26 June 2008 Edition

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Workers' concerns central to Lisbon rejection

O’CONNOR: SIPTU is to distribute a new booklet, The Lisbon Treaty: What Next?, to its 270,000 members

O’CONNOR: SIPTU is to distribute a new booklet, The Lisbon Treaty: What Next?, to its 270,000 members


BY CAOILFHIONN
Ní DHONNABHÁIN

THE failure to address workers’ concerns was a key reason why voters rejected the Lisbon Treaty, according to Jack O’Connor, General President of SIPTU, Ireland’s biggest trade union.
O’Connor was speaking this week at the launch of a booklet entitled The Lisbon Treaty: What Next?, which is to be circulated amongst SIPTU’s 270,000 members.
Prior to the 12 June vote in the Lisbon referendum, SIPTU’s Executive Council said it could not support the Lisbon Treaty unless the Government committed to introducing legislation to protect the right to collective bargaining. The Government refused to make such a commitment.
According to Jack O’Connor:
“The right to collective bargaining is enshrined in Article 28 of the Charter of Fundamental Rights and applies in virtually every other EU member state in one form or another. The Government’s refusal to make a commitment that this Article 28 would be implemented sent out a strong signal that it would give priority to the big business agenda after a ‘Yes’ vote on Lisbon, just as it did after the ‘Yes’ vote on Nice.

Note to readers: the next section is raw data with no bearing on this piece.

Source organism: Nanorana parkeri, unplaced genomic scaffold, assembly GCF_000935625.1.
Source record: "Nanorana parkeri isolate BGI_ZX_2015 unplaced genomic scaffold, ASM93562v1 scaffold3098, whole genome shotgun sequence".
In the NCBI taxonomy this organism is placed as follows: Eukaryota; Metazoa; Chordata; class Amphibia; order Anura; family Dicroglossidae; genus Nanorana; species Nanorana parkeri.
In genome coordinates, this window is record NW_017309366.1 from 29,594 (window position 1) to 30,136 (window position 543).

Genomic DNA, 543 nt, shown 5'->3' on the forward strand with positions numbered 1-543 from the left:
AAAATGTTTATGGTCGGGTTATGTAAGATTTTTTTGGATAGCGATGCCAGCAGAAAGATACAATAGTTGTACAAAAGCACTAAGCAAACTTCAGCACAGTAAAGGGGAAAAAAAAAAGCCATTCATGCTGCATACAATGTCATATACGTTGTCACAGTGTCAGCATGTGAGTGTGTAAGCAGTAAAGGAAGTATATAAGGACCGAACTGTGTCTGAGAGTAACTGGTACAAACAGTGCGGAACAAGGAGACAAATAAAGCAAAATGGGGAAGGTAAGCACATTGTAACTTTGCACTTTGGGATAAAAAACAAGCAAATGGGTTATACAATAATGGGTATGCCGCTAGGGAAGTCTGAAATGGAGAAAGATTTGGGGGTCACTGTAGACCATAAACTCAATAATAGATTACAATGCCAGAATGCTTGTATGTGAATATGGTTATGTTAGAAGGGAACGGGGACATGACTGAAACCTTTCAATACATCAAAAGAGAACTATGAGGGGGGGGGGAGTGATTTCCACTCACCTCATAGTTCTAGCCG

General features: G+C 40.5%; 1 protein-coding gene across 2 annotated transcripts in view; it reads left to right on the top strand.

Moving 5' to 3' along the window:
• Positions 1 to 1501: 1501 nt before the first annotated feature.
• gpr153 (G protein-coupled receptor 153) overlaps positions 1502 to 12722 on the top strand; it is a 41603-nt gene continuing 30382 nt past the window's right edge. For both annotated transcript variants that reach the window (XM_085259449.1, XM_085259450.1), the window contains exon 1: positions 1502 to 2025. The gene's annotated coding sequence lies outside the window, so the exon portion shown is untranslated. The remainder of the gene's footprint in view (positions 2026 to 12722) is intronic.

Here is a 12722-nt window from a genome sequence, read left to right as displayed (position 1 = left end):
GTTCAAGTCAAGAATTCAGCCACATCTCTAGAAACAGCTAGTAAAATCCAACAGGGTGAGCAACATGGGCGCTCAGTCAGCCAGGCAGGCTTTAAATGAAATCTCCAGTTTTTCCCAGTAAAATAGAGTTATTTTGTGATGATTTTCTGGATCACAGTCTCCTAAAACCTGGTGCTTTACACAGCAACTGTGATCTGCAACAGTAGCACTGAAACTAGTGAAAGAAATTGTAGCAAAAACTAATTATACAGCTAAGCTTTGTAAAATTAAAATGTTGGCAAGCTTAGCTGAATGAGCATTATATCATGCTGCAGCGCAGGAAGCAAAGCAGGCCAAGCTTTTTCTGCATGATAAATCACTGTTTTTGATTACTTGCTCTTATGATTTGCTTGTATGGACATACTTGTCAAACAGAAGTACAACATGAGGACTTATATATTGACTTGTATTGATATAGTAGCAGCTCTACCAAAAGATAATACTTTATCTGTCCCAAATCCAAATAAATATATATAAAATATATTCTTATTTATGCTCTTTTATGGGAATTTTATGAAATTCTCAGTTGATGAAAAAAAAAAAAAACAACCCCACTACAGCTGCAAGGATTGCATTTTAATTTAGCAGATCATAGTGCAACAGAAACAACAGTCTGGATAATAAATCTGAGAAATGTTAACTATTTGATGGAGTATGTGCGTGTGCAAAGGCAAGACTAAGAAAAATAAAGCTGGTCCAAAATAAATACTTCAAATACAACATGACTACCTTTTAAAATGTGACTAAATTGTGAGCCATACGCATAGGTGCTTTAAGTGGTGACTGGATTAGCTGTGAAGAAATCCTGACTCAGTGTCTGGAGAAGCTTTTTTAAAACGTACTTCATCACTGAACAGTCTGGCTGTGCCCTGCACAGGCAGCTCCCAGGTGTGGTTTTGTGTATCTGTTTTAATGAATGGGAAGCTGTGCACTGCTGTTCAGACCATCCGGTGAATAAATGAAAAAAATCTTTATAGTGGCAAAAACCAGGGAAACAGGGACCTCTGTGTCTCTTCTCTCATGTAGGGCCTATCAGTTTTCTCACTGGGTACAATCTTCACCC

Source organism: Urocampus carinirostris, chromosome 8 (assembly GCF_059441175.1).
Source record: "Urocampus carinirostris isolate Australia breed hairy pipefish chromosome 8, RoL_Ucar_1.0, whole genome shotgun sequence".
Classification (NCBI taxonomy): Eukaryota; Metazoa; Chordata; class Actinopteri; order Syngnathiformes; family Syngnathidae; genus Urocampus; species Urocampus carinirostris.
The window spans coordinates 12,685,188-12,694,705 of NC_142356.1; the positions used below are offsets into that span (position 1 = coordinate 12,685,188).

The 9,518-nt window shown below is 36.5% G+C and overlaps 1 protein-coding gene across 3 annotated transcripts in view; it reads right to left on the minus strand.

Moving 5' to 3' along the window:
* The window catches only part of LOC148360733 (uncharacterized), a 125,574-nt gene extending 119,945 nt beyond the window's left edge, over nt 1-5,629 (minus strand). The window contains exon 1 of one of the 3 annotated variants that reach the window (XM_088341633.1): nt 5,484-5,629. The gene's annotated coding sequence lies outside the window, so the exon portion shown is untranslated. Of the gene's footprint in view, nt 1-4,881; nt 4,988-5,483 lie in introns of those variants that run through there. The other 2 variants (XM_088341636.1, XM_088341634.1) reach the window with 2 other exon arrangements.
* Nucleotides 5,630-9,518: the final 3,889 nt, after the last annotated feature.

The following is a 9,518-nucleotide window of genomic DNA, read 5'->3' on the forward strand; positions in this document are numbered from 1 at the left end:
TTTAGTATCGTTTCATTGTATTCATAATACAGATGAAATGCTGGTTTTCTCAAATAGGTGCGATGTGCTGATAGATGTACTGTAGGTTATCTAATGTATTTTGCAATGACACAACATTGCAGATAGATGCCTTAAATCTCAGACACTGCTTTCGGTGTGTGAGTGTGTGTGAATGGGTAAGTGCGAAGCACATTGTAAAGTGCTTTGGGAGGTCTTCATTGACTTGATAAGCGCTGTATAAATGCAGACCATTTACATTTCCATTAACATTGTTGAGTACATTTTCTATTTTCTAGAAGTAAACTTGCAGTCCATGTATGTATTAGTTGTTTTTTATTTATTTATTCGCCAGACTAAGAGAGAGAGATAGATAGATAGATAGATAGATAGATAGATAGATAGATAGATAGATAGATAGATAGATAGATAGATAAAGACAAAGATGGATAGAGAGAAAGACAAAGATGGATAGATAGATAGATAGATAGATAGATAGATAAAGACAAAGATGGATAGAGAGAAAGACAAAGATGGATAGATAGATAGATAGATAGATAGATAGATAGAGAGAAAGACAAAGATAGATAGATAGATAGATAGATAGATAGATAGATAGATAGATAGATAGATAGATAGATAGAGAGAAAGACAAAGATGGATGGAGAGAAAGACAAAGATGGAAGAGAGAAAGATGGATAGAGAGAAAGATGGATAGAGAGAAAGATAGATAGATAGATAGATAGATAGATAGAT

“Workers’ concerns about deteriorating security and quality of employment were manifestly evident in the Lisbon vote.”
O’Connor pointed to the impact of the recent European Court of Justice (ECJ) rulings in the Laval and Viking cases.
The SIPTU leader was keen to dismiss claims of the extent to which business concerns such as the issue of corporation tax affected the decision of ordinary voters in the referendum.
Flanked by a Polish and a Lithuanian organiser, O’Connor also rejected suggestions that anti-immigrant sentiments were influential in the vote.
SIPTU is now demanding action on a set of issues that it believes were crucial in the decision of voters to reject the Lisbon Treaty. Primarily it is looking for legislative protection for the right to collective bargaining and for workers to be protected from discrimination for involvement in trade union activities.
SIPTU is demanding the immediate introduction of the long-overdue Employment Law Compliance Bill, for the issue of agency workers to be dealt with, and for the observance of workers’ rights to be central to public procurement rules.
Importantly, SIPTU is calling for the introduction of a ‘Social Progress Clause’ at EU level to deal with the fall-out from the recent European Court of Justice judgments. Such a clause has been proposed by the European Trade Union Confederation and was included in Sinn Féin’s submission to the Irish Government regarding issues that need to be dealt with in renegotiating the Lisbon Treaty.

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